LEXUS NX200t F-SPORT
Price & Equipment | 16/20
Price parity underlines this stoush – just $83 separates their $63K price tags. The Lexus is better equipped, with LED headlights, adaptive dampers, a wireless induction mobile phone/device charger, blind-spot monitors, rear cross-traffic alert, and heated/cooled seats. The turbo-petrol NX also undercuts the NX Hybrid by $2500.
Interior & Versatility | 15/20
NX200t cabin is sportified in F-Sport spec, with specific trim, more supportive sports front seats, aluminium pedals, scuff plates, a perforated steering wheel covering, and different instrument dials that place greater emphasis on the tachometer. But NX’s smaller proportions translate to a less spacious rear compartment.
Performance & Economy | 15/20
First turbo Lexus runs a 175kW 1998cc four, with water-to-air intercooling, that can run on both Otto and Atkinson cycles. Musters 350Nm from 1650rpm, but in practice the auto prefers to drop a few ratios and tap into the smooth mid-range. It powers the relatively porky NX from 0-100km/h in 7.1sec – a lot quicker than the Hybrid.
Ride & Refinement | 16/20
Both wagons roll on 18s – the F-Sport NX gets broader boots than lesser variants – however the Lexus smooths bumpy roads better than its rival thanks in part to its standard adaptive dampers, which gives it Normal and Sport Plus modes. The NX contains coarse-chip tyre noise to a distant roar, which makes for a soothing ride.
Steering & Handling | 12/20
The NX’s RAV4 origins come through when you drive it with enthusiasm. It’s more capable than the Hybrid version, thanks to a unique suspension calibration, and switching the dampers does sharpen responses. The turbo’s crisp grunt helps too, however anaesthetised steering and over-reactive ESC limit the fun factor.
AUDI Q5 2.0TFSI QUATTRO
Price & Equipment | 14/20
Despite being outdone by its Japanese rival, the Q5 is well-equipped, with eight airbags, tyre-pressure monitors, reverse camera, front/rear parking sensors, 10 speaker audio, sat-nav, and auto lights/wipers in common with the NX. But a blind-spot warning system adds $1250 and heated seats cost $800 extra.
Interior & Versatility | 16/20
Audi’s cabin quality is peerless, and the approach classy yet conservative, in contrast with the Lexus’s futuristic treatment. Lacks its rival’s power-adjustable steering column but matches it with an electric tailgate and more cargo space (540 litres, up 40) with the rear seats upright, or 1560 litres (up 15) when they’re folded.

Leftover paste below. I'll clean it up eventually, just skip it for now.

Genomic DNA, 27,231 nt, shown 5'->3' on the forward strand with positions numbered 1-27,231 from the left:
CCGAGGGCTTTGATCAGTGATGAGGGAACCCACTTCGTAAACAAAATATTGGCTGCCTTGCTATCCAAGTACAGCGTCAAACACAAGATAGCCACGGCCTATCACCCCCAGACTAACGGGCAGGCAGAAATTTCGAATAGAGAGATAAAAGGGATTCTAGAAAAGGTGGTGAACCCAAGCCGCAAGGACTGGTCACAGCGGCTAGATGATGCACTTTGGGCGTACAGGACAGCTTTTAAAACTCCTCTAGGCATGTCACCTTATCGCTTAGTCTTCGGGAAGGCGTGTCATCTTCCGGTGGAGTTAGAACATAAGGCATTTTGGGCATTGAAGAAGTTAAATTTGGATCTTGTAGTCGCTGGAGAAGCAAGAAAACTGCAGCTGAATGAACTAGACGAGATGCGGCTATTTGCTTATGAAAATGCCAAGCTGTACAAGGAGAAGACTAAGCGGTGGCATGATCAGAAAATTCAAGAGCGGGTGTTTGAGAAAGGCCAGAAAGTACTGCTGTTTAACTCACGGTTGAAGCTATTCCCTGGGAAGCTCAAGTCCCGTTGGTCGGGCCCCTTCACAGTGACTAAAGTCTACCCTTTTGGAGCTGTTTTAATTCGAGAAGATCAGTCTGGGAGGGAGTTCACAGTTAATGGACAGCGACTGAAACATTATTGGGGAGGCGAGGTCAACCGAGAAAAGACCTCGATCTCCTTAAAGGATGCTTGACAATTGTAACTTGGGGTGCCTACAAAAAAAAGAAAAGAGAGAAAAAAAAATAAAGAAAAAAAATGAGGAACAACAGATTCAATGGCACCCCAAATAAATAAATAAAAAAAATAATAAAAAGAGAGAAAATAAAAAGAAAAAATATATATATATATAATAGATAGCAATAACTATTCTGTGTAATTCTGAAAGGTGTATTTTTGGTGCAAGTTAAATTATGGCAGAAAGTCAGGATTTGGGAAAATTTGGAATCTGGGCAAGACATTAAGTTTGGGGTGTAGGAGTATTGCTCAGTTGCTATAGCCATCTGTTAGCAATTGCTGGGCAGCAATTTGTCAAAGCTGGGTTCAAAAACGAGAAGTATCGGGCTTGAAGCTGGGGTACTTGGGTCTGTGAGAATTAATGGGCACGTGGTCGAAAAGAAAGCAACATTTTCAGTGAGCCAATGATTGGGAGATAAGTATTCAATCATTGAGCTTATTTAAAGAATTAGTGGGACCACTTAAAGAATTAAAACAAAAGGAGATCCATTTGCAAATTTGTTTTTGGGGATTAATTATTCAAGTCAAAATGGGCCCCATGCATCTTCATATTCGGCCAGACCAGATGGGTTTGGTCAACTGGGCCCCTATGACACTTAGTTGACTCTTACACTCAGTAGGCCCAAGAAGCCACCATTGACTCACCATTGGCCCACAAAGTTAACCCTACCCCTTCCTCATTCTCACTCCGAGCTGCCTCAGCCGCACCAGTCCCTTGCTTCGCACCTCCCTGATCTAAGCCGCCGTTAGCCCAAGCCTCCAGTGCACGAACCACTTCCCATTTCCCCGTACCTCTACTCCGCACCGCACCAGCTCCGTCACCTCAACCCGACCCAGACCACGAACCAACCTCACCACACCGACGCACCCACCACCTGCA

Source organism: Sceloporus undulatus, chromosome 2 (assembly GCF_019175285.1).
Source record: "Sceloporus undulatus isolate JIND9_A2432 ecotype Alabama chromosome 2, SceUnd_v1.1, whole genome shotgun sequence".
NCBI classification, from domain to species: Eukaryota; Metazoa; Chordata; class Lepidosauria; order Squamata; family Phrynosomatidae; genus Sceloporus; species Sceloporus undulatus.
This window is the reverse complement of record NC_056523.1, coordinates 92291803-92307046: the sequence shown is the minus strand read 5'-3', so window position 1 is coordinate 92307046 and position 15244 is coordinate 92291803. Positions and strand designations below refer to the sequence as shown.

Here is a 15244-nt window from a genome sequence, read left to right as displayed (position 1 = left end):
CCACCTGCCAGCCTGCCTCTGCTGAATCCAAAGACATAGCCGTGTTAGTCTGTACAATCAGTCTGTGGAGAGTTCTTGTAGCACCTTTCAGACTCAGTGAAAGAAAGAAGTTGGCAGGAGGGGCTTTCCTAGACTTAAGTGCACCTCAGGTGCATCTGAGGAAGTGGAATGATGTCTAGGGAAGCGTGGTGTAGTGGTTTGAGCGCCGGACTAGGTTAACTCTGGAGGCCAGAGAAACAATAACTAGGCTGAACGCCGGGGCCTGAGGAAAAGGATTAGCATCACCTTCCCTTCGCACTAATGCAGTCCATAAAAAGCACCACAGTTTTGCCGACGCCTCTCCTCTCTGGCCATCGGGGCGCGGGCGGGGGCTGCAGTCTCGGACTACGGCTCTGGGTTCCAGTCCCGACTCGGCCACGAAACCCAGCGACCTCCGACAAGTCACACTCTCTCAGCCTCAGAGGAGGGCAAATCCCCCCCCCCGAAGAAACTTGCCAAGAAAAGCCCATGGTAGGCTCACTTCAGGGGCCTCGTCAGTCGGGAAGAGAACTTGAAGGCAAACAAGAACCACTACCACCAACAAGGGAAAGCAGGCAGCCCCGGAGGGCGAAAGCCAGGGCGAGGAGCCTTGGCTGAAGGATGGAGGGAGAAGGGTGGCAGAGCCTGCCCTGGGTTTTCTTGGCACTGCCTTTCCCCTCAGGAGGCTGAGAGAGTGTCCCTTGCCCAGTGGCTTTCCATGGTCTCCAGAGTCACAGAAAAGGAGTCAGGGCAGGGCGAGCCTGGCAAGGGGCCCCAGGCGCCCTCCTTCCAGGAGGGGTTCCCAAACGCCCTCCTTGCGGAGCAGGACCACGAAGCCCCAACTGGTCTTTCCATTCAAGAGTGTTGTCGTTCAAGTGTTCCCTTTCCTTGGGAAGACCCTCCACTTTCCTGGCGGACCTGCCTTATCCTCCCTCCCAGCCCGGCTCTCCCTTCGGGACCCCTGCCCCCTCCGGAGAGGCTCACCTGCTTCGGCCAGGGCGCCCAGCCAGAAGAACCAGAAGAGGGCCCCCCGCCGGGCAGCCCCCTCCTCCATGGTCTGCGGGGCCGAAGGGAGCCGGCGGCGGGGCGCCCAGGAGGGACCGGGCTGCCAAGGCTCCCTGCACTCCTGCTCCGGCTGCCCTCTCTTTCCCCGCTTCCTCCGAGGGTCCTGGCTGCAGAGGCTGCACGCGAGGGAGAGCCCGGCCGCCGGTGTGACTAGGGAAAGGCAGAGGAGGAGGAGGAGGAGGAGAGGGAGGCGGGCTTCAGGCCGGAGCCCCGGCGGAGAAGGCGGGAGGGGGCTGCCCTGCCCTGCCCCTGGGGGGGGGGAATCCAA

Performance & Economy | 15/20
Venerable 1984cc VW/Audi turbo four offers 165kW from 4500-6200rpm and 350Nm from 1500-4500rpm, so it’s a close match. So close, in fact, that claimed acceleration and combined-cycle economy (7.9L/100km) are identical. Audi, too, drinks 95RON, but its 75-litre tank holds 15L more juice, which gives it the edge for touring.
Ride & Refinement | 15/20
The 235/60-shod Audi (the Lexus is on 55s) deals with bigger bumps better than it does small, sharp ones, however it rides with decent comfort on its fixed dampers (an adaptive system costs $2K extra). Tyre and suspension noise are similarly hushed, while Q5’s NVH suppression is on an equally high plane.
Steering & Handling | 15/20
We’ve never loved the Q5’s steering – it’s at the artificial end of the spectrum of electro-mechanical systems. But in this company, it’s preferable to what the NX offers. It’s beefier, with a better sense of connection, though we suspect this has more to do with weighting than real feedback making its way to the driver’s hands.
It’s a narrow victory for the Q5 by this measure, though you may come up with a different outcome, depending on your priorities. You may be swayed by factors such as Lexus’s enviable quality and reliability reputation, or its four-year warranty. An Audi is a more fashionable choice, and we reckon the Q5 is better-looking. They’re equally effortless for daily driving, with the lung capacity to stretch their legs on a country road. Officially, they use the same amount of fuel. We really like the brilliantly high-tech Lexus turbo-petrol mill, and it should sip on the open road. But the Audi has an impressive donk too, plus that larger fuel tank for potentially greater range. The identically priced Lexus is more generously equipped, but the Audi is a more satisfying car to drive, despite its considerable vintage, and that gets it over the line.
This article was originally published in Wheels December 2015.
How are you finding our new site design? Tell us in the comments below or send us your thoughts at email@example.com.
2021 Peugeot 2008 GT Sport review
The range-topping 2008 costs $9000 more than the entry-level Allure spec, so is it worth the extra cash?
2021 MG ZST Essence review
The MG ZST Essence is the flagship variant of Australia's most popular small SUV, but does its bargain price come at the expense of quality?
Hyundai Ioniq 5 review: First drive
The Ioniq 5 is on its way to revolutionise Hyundai's EV game. It won't be cheap, but our first drive tells us buyers won't be disappointed.